Blinded in combat: a photography exhibition
To commemorate the sacrifice of our war-blinded veterans, we teamed up with award-winning photographer Richard Cannon to capture the portraits of nine blind veterans who lost their sight in the line of duty.
The portraits on this page are displayed in the order of which the veterans lost their sight, spanning from 1954 to 2010. Alongside each portrait you can read the amazing story behind the veteran and find out how they lost their sight, the challenges they faced, their incredible achievements and their ongoing journey of rehabilitation.
For anyone viewing the gallery with a vision impairment, there is an image description beneath each portrait.
Mike was living in Kenya when he was conscripted in 1953 as part of British efforts to suppress the Mau Mau rebellion in Kenya. In 1954, during fierce fighting, Mike was shot in the head. “I got a bullet which went in my right ear, blew out my left eye, and left me with no light perception."
Six weeks later, Mike was back in Britain at our Brighton Wellbeing Centre, recuperating from his injuries and learning braille and other skills he’d need now he'd lost his sight.
He went on to pursue a course in physiotherapy with his training paid for by our charity, and opened a private practice in St Albans. More than 65 years later, he’s still at work.
He said: “The charity have been absolutely brilliant all the way through. They gave me sanctuary and helped me find my feet and face the world again. I’m not sure where I would have been if it hadn’t been for Blind Veterans UK over the years.”
Mike stands in front of a black and white faded backdrop medals standing proud. The composition is impactful with Mike looking directly at the viewer, shadows cast across the right side of his face where he was shot and light illuminating his left side, as his left eye looks directly towards the audience, confronting us.
While serving with the British Army in the Middle East in 1966, Woody was wounded when local tribesmen attacked their camp. A rocket hit the roof of the tent he was resting in, with the shrapnel causing wounds to his arms, chest and eyes. Over the next 20 years Woody’s sight slowly deteriorated and he now has no sight at all.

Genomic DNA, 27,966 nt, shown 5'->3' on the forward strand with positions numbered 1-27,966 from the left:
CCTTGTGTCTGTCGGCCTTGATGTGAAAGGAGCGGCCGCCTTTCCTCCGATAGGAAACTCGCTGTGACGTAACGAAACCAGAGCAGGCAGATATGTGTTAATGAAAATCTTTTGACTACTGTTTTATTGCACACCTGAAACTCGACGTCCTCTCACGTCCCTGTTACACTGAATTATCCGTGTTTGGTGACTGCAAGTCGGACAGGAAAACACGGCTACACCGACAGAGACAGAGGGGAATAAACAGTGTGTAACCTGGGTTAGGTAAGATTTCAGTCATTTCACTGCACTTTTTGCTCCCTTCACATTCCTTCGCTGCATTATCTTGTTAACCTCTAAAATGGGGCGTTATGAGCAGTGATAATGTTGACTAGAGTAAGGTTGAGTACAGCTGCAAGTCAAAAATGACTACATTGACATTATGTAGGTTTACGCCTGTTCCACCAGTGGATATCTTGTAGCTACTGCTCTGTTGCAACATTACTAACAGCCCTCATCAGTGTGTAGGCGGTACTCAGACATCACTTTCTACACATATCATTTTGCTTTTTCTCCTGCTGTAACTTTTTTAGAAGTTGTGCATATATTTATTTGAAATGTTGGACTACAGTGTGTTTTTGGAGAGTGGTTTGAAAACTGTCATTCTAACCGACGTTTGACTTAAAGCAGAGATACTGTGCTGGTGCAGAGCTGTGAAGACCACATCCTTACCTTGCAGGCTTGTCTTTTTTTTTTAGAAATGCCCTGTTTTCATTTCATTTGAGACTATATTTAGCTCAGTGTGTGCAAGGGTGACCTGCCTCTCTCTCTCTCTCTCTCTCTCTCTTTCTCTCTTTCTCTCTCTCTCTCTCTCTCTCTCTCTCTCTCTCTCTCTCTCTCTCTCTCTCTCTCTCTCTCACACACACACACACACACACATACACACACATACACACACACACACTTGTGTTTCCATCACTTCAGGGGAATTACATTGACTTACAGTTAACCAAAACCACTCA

Woody has been a permanent resident at our Centre of Wellbeing in Brighton for three years, where he is supported to take part in a range of activities that he enjoys, in particular IT and arts and crafts.
Woody sits on the right of the composition, face turned away from the viewer. The image is dark with two poignant areas of light, Woody’s face, obscured by his dark glasses and most prominently his two large medals pop with colour against his black clothes.
Having joined the Royal Navy in 1960, Terry was in the Falklands on board HMS Antrim on 21 May 1982, when four Argentine Skyhawk fighter-bombers passed over the ship, dropping a pattern of eight 1,000 lb bombs. He was hit by a cannon shell. The nurse on duty remembers Terry as incredibly stoic as her team battled - but failed - to save his sight.
Terry said: “When you first lose your sight it’s like being taken back into infancy; you can’t get around." By Autumn 1982, Terry had found our charity and had begun his rehabilitation, learning to type, read and write Braille, and use a long cane.
He said: "The camaraderie together with the encouragement and support from Blind Veterans UK kept me positive and I found I was able to achieve more each day."
Terry has gone on to have an impressive career, including working as a museum information officer, a social worker and a lecturer.
Terry sits with his back to the dark side of the composition, facing into the light. His grey hair is illuminated by the light, mirroring his four silver medals that stand out on his chest against his sharp navy suit.
After completing his training Stephen entered the Parachute Regiment in 1982 and almost immediately was sent out to the Falklands when war broke out in April. During the Battle of Goose Green Stephen was shot twice through the head.